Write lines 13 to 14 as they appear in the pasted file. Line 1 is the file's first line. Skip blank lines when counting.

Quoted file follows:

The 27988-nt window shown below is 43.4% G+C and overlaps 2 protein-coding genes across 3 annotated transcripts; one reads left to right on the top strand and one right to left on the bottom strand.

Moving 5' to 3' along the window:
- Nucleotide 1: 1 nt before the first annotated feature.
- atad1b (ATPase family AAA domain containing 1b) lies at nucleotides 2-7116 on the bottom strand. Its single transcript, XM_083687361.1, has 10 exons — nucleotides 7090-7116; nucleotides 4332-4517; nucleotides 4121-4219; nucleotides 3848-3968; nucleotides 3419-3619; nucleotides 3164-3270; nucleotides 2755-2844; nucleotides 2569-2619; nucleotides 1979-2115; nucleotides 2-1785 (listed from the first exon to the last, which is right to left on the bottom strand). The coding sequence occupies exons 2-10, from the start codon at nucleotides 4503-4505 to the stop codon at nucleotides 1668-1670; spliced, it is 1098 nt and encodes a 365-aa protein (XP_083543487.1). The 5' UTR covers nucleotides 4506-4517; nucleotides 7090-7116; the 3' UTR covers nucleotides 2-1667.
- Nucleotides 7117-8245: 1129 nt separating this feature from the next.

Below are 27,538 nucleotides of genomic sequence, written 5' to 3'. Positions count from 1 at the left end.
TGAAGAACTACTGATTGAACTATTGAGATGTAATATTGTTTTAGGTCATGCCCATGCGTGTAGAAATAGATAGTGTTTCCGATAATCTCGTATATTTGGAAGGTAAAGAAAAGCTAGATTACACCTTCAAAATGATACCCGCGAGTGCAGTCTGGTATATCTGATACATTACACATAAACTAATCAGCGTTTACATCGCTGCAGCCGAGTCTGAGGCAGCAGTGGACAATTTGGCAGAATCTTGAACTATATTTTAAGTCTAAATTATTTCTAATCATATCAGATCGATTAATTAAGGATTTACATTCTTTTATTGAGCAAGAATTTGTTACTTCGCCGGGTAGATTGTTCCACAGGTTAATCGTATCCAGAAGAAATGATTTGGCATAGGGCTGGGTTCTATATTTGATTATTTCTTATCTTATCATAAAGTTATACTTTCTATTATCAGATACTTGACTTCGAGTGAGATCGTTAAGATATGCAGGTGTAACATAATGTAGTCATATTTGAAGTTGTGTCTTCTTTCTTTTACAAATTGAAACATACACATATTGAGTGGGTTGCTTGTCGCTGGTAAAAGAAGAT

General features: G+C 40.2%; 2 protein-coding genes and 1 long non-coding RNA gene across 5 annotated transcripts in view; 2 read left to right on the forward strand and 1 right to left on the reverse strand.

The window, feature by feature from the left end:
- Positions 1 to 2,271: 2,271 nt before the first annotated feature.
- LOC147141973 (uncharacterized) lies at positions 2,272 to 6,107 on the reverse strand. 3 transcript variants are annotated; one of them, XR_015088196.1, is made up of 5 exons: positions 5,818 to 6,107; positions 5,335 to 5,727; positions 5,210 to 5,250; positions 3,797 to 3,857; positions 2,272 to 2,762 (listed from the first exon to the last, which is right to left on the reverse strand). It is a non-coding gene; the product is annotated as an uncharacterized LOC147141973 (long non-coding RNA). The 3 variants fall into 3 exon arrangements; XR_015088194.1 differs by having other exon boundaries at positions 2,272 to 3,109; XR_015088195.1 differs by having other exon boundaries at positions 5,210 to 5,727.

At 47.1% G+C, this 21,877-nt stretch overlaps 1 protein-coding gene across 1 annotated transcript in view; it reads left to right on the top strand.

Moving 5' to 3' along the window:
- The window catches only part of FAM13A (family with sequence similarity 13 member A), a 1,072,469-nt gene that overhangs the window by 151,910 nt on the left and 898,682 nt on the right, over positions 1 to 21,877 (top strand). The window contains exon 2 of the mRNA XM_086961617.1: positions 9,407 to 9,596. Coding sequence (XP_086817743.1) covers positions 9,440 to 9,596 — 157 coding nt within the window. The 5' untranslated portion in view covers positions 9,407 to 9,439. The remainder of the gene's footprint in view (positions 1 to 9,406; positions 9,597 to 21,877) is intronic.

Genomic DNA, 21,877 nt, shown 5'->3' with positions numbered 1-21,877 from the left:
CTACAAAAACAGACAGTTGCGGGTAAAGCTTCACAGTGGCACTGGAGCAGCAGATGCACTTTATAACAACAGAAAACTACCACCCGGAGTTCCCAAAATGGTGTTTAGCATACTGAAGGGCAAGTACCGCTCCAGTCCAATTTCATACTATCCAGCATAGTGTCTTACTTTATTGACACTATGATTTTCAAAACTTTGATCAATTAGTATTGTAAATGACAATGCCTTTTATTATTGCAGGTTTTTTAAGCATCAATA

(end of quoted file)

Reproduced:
Moving 5' to 3' along the window:
- The window catches only part of FAM13A (family with sequence similarity 13 member A), a 1,072,469-nt gene that overhangs the window by 151,910 nt on the left and 898,682 nt on the right, over positions 1 to 21,877 (top strand). The window contains exon 2 of the mRNA XM_086961617.1: positions 9,407 to 9,596. Coding sequence (XP_086817743.1) covers positions 9,440 to 9,596 — 157 coding nt within the window. The 5' untranslated portion in view covers positions 9,407 to 9,439. The remainder of the gene's footprint in view (positions 1 to 9,406; positions 9,597 to 21,877) is intronic.